The plan, announced last month, ran into early headwinds. New Yorkers have seen the consequences of trustee restlessness and real estate magical thinking, which destroy or threaten to undo favorite buildings. Not so long ago, the Morgan Library & Museum, another Gilded Age landmark, built an addition that flopped. The New York Public Library wanted to disembowel its historic building at 42nd Street before thinking better of it.

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Scholars tend to seek out the Morgan Library & Museum’s archives as a place to research old masters and 19th-century drawings, or to peek at the letters that modern masters like Chagall and Dubuffet wrote to the art dealer Pierre Matisse. But a recent gift from the Roy Lichtenstein estate will now make the Morgan a destination for classic contemporary artists, too.

While organizing the Morgan’s 2010 exhibition “Roy Lichtenstein: The Black-and-White Drawings, 1961-1968,” Isabelle Dervaux, curator of modern and contemporary drawings, and William M. Griswold, the Morgan’s director, got to know Dorothy Lichtenstein, the artist’s widow. It is because of that friendship, Mr. Griswold said, that Ms. Lichtenstein recently donated a group of sketchbooks and drawings from her husband’s estate to the Morgan.

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The Morgan Library and Museum announced today that it has tapped John Marciari to lead its department of drawings and prints. Mr. Marciari, who is currently an independent curator, previously worked as curator of European art and head of provenance research at the San Diego Museum of Art.

“I am delighted that John Marciari will be joining the talented team of curators in our department of drawings and prints,” William M. Griswold, the Morgan’s director, said in a statement. “John is a noted scholar and curator with an exceptional record of achievement in the areas of connoisseurship, collection-building, and public engagement.” (Mr. Griswold announced last month that he will leave the museum to become director of the Cleveland Museum of Art.)

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The Morgan Library & Museum announced today that it has completed the digitization of its entire collection of Rembrandt etchings: nearly 500 images of works by the Dutch master are now available online. According to the Morgan, “Rembrandt used the process of etching to test concepts and themes, and the digitized works offer the opportunity to explore up-close his use of line, shading, and subject matter.” The prints feature Biblical scenes, self-portraits, and depictions of the Dutch countryside and society in the artist’s day (including both beggars and art patrons).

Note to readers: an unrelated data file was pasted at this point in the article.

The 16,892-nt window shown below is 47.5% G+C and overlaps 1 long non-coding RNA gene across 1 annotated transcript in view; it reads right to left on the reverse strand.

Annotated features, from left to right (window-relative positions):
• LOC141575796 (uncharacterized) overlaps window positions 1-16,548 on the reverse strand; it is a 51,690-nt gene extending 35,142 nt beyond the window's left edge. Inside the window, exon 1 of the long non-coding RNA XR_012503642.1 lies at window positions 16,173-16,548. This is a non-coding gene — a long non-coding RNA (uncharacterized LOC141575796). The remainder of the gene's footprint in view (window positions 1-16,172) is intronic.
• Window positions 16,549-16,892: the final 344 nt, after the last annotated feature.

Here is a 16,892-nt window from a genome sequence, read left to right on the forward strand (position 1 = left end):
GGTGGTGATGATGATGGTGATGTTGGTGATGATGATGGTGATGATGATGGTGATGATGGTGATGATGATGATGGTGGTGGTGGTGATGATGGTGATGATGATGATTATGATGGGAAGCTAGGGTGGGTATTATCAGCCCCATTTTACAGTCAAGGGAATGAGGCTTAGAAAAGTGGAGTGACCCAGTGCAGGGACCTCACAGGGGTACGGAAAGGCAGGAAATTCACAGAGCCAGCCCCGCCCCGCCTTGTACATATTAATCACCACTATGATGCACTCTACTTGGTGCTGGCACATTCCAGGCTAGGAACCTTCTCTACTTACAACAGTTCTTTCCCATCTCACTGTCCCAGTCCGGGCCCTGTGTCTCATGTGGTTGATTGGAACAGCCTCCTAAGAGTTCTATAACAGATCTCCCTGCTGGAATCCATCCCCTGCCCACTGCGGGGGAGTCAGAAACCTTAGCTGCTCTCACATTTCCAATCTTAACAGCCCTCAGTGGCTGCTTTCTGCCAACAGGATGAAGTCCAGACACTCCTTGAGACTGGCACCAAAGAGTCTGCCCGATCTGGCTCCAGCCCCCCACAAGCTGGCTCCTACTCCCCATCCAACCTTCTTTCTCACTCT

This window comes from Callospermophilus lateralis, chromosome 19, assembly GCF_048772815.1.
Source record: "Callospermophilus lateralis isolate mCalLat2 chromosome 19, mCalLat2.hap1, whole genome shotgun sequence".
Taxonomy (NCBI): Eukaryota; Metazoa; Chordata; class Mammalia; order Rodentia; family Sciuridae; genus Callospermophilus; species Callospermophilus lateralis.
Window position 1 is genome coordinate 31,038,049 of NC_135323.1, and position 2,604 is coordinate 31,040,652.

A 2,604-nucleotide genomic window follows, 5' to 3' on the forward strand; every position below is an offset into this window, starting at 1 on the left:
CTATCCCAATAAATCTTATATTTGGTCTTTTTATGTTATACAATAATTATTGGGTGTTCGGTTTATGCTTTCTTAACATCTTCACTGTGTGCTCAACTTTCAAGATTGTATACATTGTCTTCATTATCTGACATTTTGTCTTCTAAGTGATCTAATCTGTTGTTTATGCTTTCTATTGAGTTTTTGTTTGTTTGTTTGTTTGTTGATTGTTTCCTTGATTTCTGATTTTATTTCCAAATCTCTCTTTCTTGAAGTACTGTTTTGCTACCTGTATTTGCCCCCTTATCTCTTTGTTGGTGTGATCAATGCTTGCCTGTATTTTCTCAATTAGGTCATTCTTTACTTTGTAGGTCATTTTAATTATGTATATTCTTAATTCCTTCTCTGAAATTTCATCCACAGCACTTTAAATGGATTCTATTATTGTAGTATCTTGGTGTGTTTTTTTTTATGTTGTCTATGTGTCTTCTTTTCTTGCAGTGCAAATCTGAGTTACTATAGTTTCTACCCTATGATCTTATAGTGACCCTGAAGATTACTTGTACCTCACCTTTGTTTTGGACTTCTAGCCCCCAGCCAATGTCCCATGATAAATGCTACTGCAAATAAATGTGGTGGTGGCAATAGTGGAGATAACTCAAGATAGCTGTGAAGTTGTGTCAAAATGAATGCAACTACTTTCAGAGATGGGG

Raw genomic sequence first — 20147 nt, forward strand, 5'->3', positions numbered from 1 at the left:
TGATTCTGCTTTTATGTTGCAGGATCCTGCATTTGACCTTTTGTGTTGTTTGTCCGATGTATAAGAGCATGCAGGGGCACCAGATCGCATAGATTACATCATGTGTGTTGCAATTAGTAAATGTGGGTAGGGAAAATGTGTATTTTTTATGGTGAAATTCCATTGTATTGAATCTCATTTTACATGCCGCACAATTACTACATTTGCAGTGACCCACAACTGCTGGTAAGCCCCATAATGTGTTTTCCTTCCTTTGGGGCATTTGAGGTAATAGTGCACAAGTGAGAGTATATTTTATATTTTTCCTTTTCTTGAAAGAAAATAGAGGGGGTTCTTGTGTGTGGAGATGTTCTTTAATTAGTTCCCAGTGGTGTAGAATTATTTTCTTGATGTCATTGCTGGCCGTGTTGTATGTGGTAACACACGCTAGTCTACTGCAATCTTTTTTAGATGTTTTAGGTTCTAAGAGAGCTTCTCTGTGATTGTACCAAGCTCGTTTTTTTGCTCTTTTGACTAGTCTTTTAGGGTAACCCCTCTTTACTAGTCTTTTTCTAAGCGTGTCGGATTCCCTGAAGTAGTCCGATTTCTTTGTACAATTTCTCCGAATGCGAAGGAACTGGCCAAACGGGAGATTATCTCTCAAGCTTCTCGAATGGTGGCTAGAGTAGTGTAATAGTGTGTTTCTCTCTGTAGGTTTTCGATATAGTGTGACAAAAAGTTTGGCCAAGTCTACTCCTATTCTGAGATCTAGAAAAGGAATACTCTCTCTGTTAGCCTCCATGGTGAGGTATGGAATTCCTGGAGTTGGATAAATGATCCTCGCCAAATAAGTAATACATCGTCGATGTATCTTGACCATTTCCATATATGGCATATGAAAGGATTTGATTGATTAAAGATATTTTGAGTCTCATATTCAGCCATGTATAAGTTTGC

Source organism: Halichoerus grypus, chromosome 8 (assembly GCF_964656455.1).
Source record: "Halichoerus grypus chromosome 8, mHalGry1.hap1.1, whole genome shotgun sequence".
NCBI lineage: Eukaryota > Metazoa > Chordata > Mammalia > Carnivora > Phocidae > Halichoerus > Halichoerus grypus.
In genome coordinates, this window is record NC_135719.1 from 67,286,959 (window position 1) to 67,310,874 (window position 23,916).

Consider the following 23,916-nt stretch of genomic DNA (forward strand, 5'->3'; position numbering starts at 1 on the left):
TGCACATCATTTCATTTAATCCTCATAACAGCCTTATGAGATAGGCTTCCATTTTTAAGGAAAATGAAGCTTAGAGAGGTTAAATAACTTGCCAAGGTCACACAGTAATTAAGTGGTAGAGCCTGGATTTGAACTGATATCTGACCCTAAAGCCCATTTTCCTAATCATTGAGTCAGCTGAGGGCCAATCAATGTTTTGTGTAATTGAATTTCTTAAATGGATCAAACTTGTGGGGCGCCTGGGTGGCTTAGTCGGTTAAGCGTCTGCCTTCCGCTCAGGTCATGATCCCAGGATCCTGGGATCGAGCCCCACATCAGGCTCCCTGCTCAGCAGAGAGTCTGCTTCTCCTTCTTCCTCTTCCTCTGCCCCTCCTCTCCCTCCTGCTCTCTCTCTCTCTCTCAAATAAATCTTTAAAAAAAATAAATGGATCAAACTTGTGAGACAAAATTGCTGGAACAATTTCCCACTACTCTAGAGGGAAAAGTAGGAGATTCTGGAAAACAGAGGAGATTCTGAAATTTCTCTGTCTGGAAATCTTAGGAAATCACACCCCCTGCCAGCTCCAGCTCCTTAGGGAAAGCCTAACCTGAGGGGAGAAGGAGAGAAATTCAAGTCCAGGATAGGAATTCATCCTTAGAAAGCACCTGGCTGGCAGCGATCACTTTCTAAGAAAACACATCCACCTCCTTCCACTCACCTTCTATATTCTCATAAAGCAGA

The Morgan holds in its collection most of the roughly 300 known etchings by Rembrandt, including rare, multiple versions (hence the discrepancy in number of etchings versus number of images). Their digitization is part of a larger effort by the museum “to expand access to its holdings,” says the press release. This includes the digitization of over 500 music manuscripts begun in 2010 and the ongoing digitization of the institution’s collection of nearly 12,000 drawings.

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Seven months after David Franklin abruptly resigned as director of the Cleveland Museum of Art, with museum officials later saying he had lied to them about his extramarital affair with an employee, the institution has named a high-profile successor from New York, signaling a new chapter in its 98-year history. He is William M. Griswold, who has led the Morgan Library & Museum for nearly seven years. Mr. Griswold, 53, who will start his new job in the fall, said he decided to leave New York because he relishes running a bigger institution, with one of the most encyclopedic collections in the country.

“All told, I’ve been at the Morgan for 13 years,” Mr. Griswold said, including his years as head of its drawings department, from 1995 to 2001, as well as his years as director, from 2008. “I’m ready for my last big challenge.” Mr. Griswold also ran the Minneapolis Institute of Arts for two years.